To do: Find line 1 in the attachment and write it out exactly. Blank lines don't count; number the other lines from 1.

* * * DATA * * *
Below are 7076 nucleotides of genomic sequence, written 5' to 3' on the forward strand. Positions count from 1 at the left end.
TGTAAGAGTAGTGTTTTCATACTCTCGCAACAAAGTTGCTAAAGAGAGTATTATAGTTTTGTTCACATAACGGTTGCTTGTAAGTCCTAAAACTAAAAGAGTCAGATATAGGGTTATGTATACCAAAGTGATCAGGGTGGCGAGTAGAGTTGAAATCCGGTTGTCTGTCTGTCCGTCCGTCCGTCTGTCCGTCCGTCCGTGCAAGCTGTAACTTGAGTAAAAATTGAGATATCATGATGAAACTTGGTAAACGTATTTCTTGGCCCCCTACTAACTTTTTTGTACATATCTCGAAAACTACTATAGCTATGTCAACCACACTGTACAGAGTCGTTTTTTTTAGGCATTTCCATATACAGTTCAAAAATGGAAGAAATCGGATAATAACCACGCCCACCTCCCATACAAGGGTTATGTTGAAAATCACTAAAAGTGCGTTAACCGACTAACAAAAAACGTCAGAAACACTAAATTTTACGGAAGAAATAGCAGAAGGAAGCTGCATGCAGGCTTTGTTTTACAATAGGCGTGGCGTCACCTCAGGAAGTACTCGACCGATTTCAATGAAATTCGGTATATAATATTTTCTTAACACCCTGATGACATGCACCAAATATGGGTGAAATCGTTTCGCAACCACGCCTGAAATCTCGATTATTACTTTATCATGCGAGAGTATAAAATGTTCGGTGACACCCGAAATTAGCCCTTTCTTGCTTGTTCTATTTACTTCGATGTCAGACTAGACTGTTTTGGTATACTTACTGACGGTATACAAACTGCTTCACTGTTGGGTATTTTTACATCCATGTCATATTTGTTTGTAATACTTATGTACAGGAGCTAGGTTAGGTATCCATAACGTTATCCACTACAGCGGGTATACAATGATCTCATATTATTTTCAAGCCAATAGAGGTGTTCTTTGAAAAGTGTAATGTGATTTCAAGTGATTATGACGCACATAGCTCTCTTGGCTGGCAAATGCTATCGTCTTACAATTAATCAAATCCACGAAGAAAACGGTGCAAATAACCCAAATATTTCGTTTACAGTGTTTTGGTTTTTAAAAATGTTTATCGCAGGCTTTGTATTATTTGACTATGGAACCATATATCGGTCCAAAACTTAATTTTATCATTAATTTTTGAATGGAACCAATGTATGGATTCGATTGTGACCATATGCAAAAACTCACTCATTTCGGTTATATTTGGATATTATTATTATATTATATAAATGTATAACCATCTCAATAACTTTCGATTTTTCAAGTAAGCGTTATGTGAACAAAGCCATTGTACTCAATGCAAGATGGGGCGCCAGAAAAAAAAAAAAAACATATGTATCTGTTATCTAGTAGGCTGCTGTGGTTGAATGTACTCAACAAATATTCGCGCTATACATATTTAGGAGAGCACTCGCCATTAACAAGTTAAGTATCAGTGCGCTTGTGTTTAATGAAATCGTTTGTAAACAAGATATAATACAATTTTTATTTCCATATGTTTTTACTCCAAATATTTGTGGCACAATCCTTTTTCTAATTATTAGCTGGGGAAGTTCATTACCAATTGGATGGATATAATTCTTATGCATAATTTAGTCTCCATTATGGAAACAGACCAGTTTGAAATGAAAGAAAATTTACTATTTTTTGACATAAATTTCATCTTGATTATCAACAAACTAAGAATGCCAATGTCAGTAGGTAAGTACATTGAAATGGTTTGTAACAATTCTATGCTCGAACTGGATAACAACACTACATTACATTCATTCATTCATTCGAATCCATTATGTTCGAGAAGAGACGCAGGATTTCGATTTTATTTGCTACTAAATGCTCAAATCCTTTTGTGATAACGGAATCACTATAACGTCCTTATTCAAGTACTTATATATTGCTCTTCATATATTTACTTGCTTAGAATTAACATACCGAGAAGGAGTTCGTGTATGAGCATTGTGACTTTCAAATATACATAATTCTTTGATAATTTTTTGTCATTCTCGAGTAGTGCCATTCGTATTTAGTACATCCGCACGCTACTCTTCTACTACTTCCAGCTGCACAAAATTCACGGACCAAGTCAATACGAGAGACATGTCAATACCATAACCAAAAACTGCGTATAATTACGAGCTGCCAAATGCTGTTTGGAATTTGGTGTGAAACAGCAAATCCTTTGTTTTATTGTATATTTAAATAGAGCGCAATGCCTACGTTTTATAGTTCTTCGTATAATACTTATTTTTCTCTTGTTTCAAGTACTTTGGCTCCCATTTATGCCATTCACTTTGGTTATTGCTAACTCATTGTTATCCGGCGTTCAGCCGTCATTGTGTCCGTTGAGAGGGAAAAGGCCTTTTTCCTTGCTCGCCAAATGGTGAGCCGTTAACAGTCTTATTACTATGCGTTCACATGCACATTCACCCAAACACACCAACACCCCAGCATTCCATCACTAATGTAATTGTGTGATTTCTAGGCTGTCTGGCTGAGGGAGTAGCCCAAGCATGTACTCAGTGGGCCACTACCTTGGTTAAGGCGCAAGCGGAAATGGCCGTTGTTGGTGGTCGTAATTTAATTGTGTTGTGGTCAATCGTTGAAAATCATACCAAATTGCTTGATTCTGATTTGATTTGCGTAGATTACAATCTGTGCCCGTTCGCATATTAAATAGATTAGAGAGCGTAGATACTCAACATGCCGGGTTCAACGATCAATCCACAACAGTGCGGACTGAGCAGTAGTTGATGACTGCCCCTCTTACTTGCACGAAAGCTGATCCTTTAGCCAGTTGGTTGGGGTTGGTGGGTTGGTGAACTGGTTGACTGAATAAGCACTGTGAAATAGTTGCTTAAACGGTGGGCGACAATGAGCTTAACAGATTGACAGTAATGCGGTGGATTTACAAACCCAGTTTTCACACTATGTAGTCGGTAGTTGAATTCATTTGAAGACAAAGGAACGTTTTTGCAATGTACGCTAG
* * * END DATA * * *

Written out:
Below are 7076 nucleotides of genomic sequence, written 5' to 3' on the forward strand. Positions count from 1 at the left end.